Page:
These rolls are much quicker to prepare than Yujacha Hamantashen but use the same filling. Hamantashen are triangle-shaped cookies filled with dried fruit or chocolate and traditionally eaten around the Jewish festival of Purim.
If you prefer a sweeter dough, follow the instructions for hamantashen dough.
1 cup salted butter, at room temperature
8 ounces cream cheese
2 cups all-purpose flour, plus more for dusting
1 1/3 cup yujacha (available in jars)
1 1/3 cup chopped walnuts (pine nuts would make an excellent alternative)
1/4 cup Chinese sugar (1/4 cup sugar + 2 teaspoons Chinese five spice powder)
Combine butter, cream cheese and salt in a bowl.
With an electric mixer fitted with a paddle attachment, beat the mixture on the low setting for a a few minutes until the mixture is creamy.
Add the flour slowly and continue mixing until the dough starts to form a ball.
Sprinkle flour on the work surface, dump out the dough ball from the bowl, and continue kneading the dough for a couple more minutes. Make sure the flour and wet ingredients are all mixed together.
Preheat the oven to 375 degrees Fahrenheit.
Roll the dough flat until it is about 1/4 inch thick.
Put yujacha, sugar and walnuts in a small saucepan and warm them enough to allow the mixture to combine well.
Spread the yujacha mixture all over the surface of the dough, as you would on a pizza.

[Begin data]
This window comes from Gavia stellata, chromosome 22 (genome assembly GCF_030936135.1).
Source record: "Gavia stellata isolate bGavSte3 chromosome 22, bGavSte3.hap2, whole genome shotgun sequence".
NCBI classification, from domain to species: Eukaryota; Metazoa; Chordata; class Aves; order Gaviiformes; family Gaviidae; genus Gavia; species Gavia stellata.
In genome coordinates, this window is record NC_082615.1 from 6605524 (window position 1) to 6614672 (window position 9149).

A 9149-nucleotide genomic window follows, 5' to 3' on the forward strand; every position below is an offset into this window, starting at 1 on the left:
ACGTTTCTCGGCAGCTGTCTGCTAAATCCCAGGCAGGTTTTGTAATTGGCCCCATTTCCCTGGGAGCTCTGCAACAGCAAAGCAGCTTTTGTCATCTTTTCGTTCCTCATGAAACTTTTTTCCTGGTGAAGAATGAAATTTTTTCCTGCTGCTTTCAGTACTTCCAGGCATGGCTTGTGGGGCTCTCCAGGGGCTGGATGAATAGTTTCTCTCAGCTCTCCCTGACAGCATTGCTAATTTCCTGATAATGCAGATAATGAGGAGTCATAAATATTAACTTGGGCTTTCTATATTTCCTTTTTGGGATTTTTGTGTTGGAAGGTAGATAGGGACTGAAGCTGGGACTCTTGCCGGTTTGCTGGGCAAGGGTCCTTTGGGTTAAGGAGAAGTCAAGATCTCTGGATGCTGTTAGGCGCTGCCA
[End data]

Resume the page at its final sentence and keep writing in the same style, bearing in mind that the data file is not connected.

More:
Once the dough is covered with the mixture, roll it into a log.
Cut the log into 1- to 2-inch thick slices, like cutting a roll of kimbap or sushi. Rinse the knife periodically to ensure smooth cuts.
Place the sliced rolls on a cookie sheet with a nonstick surface (such as a Silpat silicone pad or grease applied to the pan) and bake for 30 to 35 minutes.
Remove the pan from the oven, and allow the rolls to cool a little before serving.
I'm a writer/blogger for Koreafornian Cooking (USA), the San Francisco Bay Area Editor for ZenKimchi Food Journal (South Korea) and occasionally for WineKorea.asia developing Korean and Korean fusion recipes, and writing articles on the Korean food scene in the San Francisco Bay Area and commentary on Korean food culture. I've written articles for Yonhap News Agency based in South Korea and Plate Magazine, a culinary magazine. My recipes have been featured on Serious Eats/Slice, Foodbuzz.com, New Asian Cuisine, Marxfoods.com and Korea.net.